Should you ‘Sell in May’?

“Sell in May and go away, and come on back on St Leger’s Day.”

“Sell in May and go away, and come on back on St Leger’s Day.”

This well-worn expression refers to the time when Britain’s wealthy citizens used to leave London during the hot summer, returning in mid-September. That’s when the St Leger, the last and longest of the UK’s annual ‘classic’ flat races for three-year olds, is run at Doncaster racecourse.

Nowadays, when people advise you to Sell in May, etc., they mean that you should get out of the stock market for the next few months.

I can’t help you on who might win the St Leger – try my colleague Matt Houghton at Betting Rant for that.

But while selling in May sounds almost too simplistic…if you’re an equity investor, you’re still faced with the big question: is it a good plan to dump your stocks now?

At first glance, history supports the case for selling – or at least for not buying.

Stock indices do tend to struggle during the summer months. Take America’s Dow Jones Industrial Average. Since 1950, this has risen by an average of just 0.4% between the start of May to end-October, according to the Stock Trader’s Almanac, versus a 7.5% rise from November through to end-April. Analysis from Nautilus Research also suggests that shares get volatile over the next couple of months.

With US stocks driving equity markets around the world, that’s an important point for UK investors to note.

As ever with the stock market, though, it depends on whom you listen to.

For many years Sam Stovall, chief investment officer at research firm CFRA, has been asked by clients if they should sell in May, reports the FT. So he’s turned his advice into an index.

Stovall’s conclusion is that you shouldn’t sell out at the start of May. The US stock market still tends to rise over the summer, just by less than it does during the winter.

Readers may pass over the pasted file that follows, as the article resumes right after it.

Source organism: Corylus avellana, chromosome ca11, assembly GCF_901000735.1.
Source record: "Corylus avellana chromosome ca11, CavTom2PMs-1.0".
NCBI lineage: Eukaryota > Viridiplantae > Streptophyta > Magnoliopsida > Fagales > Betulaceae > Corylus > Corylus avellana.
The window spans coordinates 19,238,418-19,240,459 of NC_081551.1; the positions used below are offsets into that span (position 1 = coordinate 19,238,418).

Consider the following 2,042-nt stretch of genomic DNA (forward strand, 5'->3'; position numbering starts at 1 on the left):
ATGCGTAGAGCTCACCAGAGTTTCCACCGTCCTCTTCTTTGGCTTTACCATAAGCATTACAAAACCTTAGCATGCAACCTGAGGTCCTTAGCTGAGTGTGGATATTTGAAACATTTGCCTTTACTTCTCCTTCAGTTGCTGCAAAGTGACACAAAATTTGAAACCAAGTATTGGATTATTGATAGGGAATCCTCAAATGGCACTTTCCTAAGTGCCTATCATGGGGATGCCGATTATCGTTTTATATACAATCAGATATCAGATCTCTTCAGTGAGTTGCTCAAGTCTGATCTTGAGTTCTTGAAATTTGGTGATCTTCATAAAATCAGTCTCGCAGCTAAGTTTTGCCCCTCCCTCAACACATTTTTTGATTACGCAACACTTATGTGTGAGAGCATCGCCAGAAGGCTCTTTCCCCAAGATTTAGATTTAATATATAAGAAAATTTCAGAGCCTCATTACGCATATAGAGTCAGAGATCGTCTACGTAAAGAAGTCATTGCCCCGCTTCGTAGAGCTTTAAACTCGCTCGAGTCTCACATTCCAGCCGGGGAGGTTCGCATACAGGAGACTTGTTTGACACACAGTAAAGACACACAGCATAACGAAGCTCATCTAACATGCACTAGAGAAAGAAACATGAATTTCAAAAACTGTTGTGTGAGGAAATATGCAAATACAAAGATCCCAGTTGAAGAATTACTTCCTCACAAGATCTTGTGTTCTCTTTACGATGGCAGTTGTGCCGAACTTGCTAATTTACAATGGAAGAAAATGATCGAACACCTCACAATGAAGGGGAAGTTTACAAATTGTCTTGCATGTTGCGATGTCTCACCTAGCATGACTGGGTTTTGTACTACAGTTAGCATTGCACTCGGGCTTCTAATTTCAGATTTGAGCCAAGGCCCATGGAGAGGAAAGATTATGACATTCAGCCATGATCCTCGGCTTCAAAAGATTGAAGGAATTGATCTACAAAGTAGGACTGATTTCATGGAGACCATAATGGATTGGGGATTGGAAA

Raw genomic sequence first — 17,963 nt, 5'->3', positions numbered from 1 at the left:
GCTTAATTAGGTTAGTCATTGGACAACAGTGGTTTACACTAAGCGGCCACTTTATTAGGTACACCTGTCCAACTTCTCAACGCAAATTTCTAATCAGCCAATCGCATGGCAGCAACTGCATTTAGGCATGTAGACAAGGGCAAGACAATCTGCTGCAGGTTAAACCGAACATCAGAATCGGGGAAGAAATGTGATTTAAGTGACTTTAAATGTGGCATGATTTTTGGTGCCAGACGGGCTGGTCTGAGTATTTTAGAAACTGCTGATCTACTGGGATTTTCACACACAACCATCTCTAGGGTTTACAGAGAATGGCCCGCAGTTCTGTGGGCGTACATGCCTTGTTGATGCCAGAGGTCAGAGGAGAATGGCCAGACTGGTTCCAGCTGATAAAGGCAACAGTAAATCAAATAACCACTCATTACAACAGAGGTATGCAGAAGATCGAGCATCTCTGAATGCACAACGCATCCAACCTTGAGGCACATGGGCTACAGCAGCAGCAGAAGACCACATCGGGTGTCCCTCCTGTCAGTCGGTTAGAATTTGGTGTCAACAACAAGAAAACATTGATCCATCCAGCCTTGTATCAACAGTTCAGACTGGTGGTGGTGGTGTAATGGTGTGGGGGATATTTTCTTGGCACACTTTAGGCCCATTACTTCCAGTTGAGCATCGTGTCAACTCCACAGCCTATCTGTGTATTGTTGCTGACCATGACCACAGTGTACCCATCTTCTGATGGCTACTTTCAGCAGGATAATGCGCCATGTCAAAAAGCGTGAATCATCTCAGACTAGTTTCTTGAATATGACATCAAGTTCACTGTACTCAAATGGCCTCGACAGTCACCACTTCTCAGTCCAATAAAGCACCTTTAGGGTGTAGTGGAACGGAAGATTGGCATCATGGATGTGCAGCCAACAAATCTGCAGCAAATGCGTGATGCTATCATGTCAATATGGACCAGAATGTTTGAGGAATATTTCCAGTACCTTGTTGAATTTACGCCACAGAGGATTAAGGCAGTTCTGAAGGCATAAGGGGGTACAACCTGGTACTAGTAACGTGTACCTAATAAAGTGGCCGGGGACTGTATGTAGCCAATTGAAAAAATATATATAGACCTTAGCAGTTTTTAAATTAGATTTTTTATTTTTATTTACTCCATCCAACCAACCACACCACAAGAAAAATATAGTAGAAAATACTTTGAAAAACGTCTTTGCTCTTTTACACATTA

The last 12 months have presented a similar pattern to many previous years. The S&P 500 index is up by 12.1% since the start of November 2016, according Stovall’s data. Yet in the six months from the end of April to end-October 2016, the index still managed to climb by 2.9%.

Indeed, the S&P 500 averages since 1970 have been +8.7% for the winter half of the year and +2.8% for the summer’s six months. Investors appear to have been warier over the summer, says the FT, as safer ‘defensive’ stocks have tended to outperform cyclicals. But as these figures show, you’ve still made money by being in the right shares between May and October.

What about even further back? Using monthly data since 1900 (provided by Dr. Robert Shiller), Lance Roberts via has been looking at May by itself. Historically, this has been only the 4th worst-performing month for shares, with a positive average return of +0.26%.

Enough stats. The simple conclusion from these is that shares go up all the time, though they rise faster in winter than during the summer.

But wait. All these data don’t reflect absolute market levels.

In other words, let’s forget history for now. If shares are standing around their all-time highs, as they are today, what’s likely to happen next?

On this topic, I’ve already set my stall out very clearly here, here and here.

I believe that an equity bubble is forming and that this is a time to be very cautious of stock markets. In particular that applies to the US but it also includes the UK.

If you compare your portfolio’s upside scope with its potential downside risk, at current levels I’m sure you’ll agree there’s much more of the latter. Put another way, at the moment I reckon you need to have very good reasons to hold individual shares. Even then, these are likely to fall back if the mainstream indices retreat.

As I’ve shown above, dumping shares in May hasn’t always been a great plan. But this year, selling some of them could be a very good idea indeed.

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